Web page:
Paul Gauguin, Where Do We Come From? What Are We? Where Are We Going? (1897). Boston Museum of Fine Arts.

In Tahiti and the Marquesas, Gauguin depicted figures that appear to be mahu, or at least gender ambiguous, thereby projecting his own possible gender dysphoria while representing an honored indigenous (Maohi) identity. Trans or non-binary people are visible in some of Gauguin’s best-known paintings, including his manifesto-like Where do we come from? What are we? Where are we going (1896). Is the central figure Eve, or a man enacting the role of Eve in the Garden of Eden? In letters, Gauguin variously referred to the figure as “she,” “he,” or simply “the figure in the center.” Mahus reappear in The Sorcerer of Hiva Oa — Marquesan Man in the Red Cape, (1902) and Bathers (1902). In the latter work, the large, standing figure holds up a man’s loincloth (maro), masking a brilliantly patterned wrap-around skirt (pareu) below his left knee. The latter were at the time worn chiefly by women, though again there is some uncertainty about this costuming. The ascription of gender identity in paintings by Gauguin remains challenging.

Paul Miot, Two Mahus (?), photograph, c. 1870. Paul Gauguin, The Sorcerer, Museum of Modern Art, Liege, Belgium.

The cultural assimilation of trans

Efforts to condemn and re-segregate queer and trans people in the U.S. are frightening and dangerous, as the shooting in Colorado Springs again demonstrates. The combination of hatred and gun possession – 42% of the world’s privately owned guns are in the U.S. – is demonstrably lethal, and the number of attacks on LGBTQ people is rising. Republican congressmen and their media allies are hell-bent on creating a sense of moral and political crisis. When Fox News star Tucker Carlson began a story about a drag show in Dallas last summer by saying “just another day in Weimar,” he was insinuating that the best solution to what he sees as cultural degeneracy is the Hitlerian one.

Such an eventuality cannot be entirely dismissed. The signposts of fascism are many, as Sue Coe and I describe in our book, American Fascism, Still, and the re-election of Trump or anointing of DeSantis could make them a reality. Nevertheless, the criminalization of LGBTQ identity in a Republican or neo-fascist homeland remains unlikely. Marriage equality and legal protection against employment discrimination have quickly become well-established in law, public life and commerce. And though backsliding is possible – as was the case with abortion rights – there are limited signs of that now.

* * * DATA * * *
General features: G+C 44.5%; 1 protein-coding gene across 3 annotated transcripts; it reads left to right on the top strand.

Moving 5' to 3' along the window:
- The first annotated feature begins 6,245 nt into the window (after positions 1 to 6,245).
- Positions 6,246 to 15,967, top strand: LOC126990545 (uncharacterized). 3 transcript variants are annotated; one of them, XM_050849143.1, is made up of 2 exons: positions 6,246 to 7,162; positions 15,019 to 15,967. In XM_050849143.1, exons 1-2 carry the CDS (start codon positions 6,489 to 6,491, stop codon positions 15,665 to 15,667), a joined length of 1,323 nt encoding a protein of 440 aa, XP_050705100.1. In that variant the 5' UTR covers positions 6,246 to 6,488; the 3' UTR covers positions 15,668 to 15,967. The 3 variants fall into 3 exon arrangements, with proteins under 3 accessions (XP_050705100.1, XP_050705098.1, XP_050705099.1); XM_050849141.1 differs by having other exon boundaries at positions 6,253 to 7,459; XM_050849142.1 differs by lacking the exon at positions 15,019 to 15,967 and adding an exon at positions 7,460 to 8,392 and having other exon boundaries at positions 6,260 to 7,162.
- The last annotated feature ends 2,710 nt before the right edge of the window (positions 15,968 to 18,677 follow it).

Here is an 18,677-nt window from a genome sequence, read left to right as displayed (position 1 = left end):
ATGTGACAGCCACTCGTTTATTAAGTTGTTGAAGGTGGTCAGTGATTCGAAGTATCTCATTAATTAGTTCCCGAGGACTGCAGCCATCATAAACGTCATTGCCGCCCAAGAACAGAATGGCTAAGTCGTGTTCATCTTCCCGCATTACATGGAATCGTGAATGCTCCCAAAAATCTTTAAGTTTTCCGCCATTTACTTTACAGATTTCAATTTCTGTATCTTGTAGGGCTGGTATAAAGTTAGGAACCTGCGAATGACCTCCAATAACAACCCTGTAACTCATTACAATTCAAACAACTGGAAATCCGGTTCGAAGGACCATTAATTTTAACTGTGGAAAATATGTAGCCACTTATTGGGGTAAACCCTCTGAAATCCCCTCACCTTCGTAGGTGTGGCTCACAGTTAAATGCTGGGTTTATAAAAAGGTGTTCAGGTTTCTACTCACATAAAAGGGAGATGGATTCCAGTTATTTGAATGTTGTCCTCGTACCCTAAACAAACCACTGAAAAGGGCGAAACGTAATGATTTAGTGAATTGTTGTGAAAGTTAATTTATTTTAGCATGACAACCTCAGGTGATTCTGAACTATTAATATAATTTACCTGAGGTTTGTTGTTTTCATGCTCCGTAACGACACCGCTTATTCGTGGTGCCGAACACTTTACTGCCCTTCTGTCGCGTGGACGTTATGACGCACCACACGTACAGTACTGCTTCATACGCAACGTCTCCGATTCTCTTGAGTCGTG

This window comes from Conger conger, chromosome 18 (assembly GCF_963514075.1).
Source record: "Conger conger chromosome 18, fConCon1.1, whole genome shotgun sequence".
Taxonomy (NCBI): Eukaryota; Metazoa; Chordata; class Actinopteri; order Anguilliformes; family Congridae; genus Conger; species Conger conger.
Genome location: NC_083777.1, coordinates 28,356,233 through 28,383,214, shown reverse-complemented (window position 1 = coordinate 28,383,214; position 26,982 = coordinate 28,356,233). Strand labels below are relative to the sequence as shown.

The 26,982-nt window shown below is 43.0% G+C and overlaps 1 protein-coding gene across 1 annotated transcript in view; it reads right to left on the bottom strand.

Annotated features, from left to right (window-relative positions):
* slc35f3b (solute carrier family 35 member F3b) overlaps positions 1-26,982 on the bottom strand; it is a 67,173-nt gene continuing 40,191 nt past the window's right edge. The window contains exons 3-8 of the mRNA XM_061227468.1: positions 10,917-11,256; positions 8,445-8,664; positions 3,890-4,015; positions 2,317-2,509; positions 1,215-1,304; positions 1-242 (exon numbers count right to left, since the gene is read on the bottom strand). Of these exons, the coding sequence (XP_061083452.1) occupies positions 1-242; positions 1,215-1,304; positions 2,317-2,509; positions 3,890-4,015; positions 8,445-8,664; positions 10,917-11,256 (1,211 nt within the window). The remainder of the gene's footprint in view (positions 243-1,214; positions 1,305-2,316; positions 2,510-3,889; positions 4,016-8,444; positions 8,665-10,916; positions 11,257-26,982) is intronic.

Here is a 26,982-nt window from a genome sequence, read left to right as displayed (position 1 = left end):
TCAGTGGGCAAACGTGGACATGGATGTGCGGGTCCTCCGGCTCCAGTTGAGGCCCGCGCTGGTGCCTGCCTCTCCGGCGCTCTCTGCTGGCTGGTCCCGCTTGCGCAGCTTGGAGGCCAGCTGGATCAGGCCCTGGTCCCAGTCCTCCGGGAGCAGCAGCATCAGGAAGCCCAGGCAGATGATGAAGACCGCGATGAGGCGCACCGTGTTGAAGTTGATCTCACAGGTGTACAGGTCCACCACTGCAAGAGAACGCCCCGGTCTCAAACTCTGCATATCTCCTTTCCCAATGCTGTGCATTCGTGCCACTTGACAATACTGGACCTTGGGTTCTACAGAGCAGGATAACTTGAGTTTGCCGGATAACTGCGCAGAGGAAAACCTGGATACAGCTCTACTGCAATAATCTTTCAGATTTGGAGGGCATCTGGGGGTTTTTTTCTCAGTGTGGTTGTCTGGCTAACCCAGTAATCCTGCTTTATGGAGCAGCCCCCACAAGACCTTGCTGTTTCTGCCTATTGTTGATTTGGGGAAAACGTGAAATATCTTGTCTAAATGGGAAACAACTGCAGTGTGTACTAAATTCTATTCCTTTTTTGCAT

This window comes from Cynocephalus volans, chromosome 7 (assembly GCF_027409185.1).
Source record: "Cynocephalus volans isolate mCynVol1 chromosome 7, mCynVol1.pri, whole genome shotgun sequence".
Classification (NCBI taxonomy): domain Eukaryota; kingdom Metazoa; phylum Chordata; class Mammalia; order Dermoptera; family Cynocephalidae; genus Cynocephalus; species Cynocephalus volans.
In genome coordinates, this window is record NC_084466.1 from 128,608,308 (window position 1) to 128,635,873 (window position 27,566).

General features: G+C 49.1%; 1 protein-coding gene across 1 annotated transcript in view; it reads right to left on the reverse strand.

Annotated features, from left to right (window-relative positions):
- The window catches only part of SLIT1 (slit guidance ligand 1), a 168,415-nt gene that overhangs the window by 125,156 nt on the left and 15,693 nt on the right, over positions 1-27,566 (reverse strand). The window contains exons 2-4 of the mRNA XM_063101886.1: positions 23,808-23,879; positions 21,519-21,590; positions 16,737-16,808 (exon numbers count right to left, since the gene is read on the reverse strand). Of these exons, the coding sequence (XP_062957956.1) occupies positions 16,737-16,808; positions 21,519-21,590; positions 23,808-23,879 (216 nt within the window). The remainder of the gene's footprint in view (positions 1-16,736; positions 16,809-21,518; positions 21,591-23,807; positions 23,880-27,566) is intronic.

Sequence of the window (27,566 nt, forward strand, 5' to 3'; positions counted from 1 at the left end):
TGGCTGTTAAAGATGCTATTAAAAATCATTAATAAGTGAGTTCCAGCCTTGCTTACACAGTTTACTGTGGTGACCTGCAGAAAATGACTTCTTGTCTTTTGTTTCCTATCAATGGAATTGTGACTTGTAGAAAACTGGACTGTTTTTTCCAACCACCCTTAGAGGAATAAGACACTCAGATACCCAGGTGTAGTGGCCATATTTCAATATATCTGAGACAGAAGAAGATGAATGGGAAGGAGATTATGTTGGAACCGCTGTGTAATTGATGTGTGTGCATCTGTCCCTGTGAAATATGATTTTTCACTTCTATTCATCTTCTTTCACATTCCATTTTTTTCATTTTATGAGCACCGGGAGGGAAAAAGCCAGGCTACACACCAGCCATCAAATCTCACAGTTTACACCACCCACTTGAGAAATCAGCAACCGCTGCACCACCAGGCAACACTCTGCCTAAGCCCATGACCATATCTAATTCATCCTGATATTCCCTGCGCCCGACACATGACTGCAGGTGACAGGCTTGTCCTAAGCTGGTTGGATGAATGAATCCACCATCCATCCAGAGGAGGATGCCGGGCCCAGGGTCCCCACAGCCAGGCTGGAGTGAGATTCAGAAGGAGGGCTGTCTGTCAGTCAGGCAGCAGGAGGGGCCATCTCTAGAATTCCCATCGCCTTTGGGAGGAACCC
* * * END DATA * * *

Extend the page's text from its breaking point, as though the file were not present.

More importantly, the embrace of LGBTQ identities by young people is widespread and expanding. More than one in five young adults (18-29) according to a Harvard University/Kennedy School poll, identify as LGBTQ. 72% say they are “very” or “somewhat” comfortable with a close friend coming out as LGBTQ, and 61% with a close friend transitioning from one gender to another. Those attitudes don’t, however, prevent 45% of LGBTQ youth from feeling that they are under attack “a lot.” And recent events more than validate those concerns.

Nothing in American politics and society is ever certain, history has shown us. “Everlasting uncertainty and agitation,” Marx wrote, “distinguish the bourgeois epoch from all earlier ones. All fixed, fast-frozen relations, with their train of ancient and venerable prejudices and opinions, are swept away, all new-formed ones become antiquated before they can ossify. All that is solid melts into air.” Prejudice and violence directed at LGBTQ people and drag performers may be unlikely, anachronistic, and impossible, but that doesn’t mean it won’t happen. Vigilance and activism are required simply to safeguard rights that have already been attained.

Stephen F. Eisenman is Professor Emeritus of Art History at Northwestern University and the author of Gauguin’s Skirt (Thames and Hudson, 1997), The Abu Ghraib Effect (Reaktion, 2007), The Cry of Nature: Art and the Making of Animal Rights (Reaktion, 2015) and other books. He is also co-founder of the environmental justice non-profit,  Anthropocene Alliance. He and the artist Sue Coe have just published American Fascism, Still for Rotland Press. (s-eisenman@northwestern.edu)